Brockmann is known in the industry as a risk-taker, having written stories around such sensitive topics as interracial romance and homosexuality, In 2004, she garnered attention for her eighth Troubleshooters novel, Hot Target, which involved one of her most popular recurring characters, openly gay FBI agent Jules Cassidy, in a romantic subplot. Brockman, who dedicated the book to her gay son Jason, was not sure how readers would respond. To her surprise, the reaction from gay and straight alike proved positive. She stated on her website: "I love the fact that the world I've created in my books -- a diverse American world filled with the same variety of people who live in my urban American neighborhood -- has been so enthusiastically embraced by readers."

Brockmann's distinctive literary blend has come in for its fair share of praise. Writing in the Chicago Tribune, veteran Booklist reviewer John Charles stated: "Brockmann strikes the perfect balance between white-knuckle suspense and richly emotional romance." And USA Today has called her "[t]he reigning queen of militaray suspense." As further proof of her mainstream appeal, she remains one of a handful of Romance novelists to have made the leap from mass market paperback to hardcover.

Good To Know

In an interview with the online magazine All About Romance, Brockmann says: "I started reading when I was three (my first 'real' book was Beverly Cleary's Here Comes the Bus -- I remember this because no one believed that I was really reading it and I got really upset when my older sister took it back to the school library before I'd finished it!)."

A serious history buff from her youth, Brockmann has read widely on WWII and has been known to incorporate stories from that era into the books of her Troubleshooters series.

Brockmann loves music. She attended Boston University as a film major with a minor in creative writing but dropped out to perform with a rock and roll band. She also sang with and served as music director for a Boston-based a cappella group called "Serious Fun" and produced its first and only CD in 1998.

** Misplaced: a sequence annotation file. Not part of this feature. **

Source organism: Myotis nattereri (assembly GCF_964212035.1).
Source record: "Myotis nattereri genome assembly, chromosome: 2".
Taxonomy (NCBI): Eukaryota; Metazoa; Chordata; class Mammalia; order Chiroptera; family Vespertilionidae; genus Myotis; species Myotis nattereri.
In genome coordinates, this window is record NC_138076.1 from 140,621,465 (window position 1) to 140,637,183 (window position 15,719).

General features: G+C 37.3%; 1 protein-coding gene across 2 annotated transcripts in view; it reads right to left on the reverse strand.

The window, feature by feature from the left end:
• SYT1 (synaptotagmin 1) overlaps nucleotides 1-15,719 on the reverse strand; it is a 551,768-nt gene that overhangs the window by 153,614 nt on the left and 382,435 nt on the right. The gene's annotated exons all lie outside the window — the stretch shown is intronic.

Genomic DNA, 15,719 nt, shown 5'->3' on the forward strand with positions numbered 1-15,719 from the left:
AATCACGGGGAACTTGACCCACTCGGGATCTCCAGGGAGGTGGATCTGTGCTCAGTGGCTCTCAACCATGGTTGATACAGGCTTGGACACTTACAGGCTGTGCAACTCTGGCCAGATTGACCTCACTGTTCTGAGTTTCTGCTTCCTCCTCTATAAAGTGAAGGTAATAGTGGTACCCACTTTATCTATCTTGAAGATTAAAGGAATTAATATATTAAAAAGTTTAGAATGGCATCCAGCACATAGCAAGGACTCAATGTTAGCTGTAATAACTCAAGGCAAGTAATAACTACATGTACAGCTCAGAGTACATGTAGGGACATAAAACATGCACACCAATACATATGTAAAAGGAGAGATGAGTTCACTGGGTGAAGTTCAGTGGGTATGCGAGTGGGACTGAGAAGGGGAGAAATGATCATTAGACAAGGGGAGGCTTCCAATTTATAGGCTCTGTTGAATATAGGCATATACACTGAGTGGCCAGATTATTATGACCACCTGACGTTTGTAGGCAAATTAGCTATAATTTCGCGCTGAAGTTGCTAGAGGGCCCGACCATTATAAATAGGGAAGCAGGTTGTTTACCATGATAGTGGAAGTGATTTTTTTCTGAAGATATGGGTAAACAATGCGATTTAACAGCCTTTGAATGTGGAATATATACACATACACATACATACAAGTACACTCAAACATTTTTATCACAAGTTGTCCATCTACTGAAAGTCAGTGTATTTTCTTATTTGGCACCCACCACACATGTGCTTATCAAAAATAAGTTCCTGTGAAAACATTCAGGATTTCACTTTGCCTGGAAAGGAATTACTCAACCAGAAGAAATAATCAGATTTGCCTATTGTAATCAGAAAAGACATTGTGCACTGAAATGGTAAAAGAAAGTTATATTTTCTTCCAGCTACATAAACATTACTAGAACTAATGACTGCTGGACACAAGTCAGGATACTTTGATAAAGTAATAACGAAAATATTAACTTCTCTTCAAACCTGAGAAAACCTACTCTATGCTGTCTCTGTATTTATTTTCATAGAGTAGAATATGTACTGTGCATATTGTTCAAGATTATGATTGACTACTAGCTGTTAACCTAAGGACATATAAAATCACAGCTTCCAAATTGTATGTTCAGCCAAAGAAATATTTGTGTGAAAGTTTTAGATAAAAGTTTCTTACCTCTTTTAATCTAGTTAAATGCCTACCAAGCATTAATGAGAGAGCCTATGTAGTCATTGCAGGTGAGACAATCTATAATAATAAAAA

Brockman is married to novelist Ed Gaffney.

The mother of an openly gay son , Brockmann is a proud member of PFLAG (Parents, Families & Friends of Lesbians & Gays).

In her writing, Brockmann employs a device she calls Deep Point of View. She explains it in an interview with the online writers' journal Writers Write: "In my books, I use subjective point of view, but I'm not satisfied with merely showing the reader what that camera sees from its perch atop a character's head. I bring the camera down, inside of that character's head, so we see the world through that character's eyes. We hear things through his ears. We smell what he smells, feel what he feels, think what he think. With deep POV, I write using words that that character would use. I tell the story with that character's voice."

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Read an Excerpt

Chapter One

Ellen Layne knew it was a mistake to leave the house without a book.

But her uncle Bob had insisted there wouldn't be a single moment of downtime all evening--a quick trip in the limo to Kennedy Airport, intercept Great-Aunt Alma as she began her three-hour stopover before her flight to London, dinner at one of the airport restaurants, then back home after tucking Alma safely on the red-eye to England.

They would watch the tape of last night's show on the VCR in the stretch limousine, he'd told her. And even though Ellen had already watched her legendary uncle's late night talk show when it aired, she knew he wouldn't appreciate her reading while his face was on the screen.

Bob Osborne, the king of late night television, was good at an awful lot of things, but being ignored wasn't on the list.

So now here she was, in Kennedy Airport, waiting for a flight from Chicago that had been delayed for an hour, with nothing whatsoever to read.

It was something of a fluke that they were even here. Bob was supposed to be in Boston preparing for next week's broadcast of his show from Faneuil Hall, and Ellen had an acting class that usually ran from six to nine. So Bob had made arrangements for someone else to meet Alma's plane. But then her acting coach had gotten cast in a local film and the class had been canceled, and Bob had been called back to New York this afternoon for a meeting with his network's executives, so here they were.